In a Saturday editorial, the Washington Post calls for further hiking Maryland’s tobacco tax so as to push the state’s smuggled-cigarettes rate, currently around 20%, closer to New York state’s Bloomberg-influenced, nation-leading 57%. The New York policy has proved a highly effective way to bring petty and not-always-so-petty crime to New Yorkers’ everyday lives. With I-95, I-70 and other corridors, Maryland is already one of the most accessible states for contraband smugglers, and if the Post has its way organized gangs on the streets of Baltimore stand to get their hands on a new cash engine that, as one Brooklyn distributor is said to have boasted on wiretap, is “better than selling drugs.” What could go wrong?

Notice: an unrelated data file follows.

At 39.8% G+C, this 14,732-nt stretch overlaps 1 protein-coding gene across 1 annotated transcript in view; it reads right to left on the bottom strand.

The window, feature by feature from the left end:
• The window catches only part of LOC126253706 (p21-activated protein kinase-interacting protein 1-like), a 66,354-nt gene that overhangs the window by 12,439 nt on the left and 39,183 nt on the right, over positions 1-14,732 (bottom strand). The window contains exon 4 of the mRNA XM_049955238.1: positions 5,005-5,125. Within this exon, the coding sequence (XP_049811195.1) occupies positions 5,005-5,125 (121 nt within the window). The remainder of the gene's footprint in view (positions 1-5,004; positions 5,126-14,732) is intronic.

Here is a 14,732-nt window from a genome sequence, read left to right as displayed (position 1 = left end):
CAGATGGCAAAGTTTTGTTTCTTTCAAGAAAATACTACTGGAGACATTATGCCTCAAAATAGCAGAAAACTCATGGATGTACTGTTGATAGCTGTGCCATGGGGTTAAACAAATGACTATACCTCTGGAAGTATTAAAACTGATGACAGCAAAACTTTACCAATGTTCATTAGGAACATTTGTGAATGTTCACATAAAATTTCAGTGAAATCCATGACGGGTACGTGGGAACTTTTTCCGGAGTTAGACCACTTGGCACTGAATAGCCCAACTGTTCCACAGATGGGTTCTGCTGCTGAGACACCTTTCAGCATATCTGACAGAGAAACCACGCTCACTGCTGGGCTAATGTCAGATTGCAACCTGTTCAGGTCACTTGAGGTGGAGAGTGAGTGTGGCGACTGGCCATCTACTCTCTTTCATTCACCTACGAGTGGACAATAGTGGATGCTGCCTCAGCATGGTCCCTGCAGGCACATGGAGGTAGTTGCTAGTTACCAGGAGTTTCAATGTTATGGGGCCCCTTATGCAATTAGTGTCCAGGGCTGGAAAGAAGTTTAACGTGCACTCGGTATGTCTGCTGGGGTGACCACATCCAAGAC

P.S. The Post’s editorial never even mentions smuggling or evasion of the law, let alone bring up the Eric Garner case in Staten Island, although the Post’s own news analysts and opinion writers have repeatedly explored the role of taxes in that case. Is it too much to ask of the Post editorialists that they keep up with their own paper? [rewritten and expanded; cross-posted at Cato at Liberty]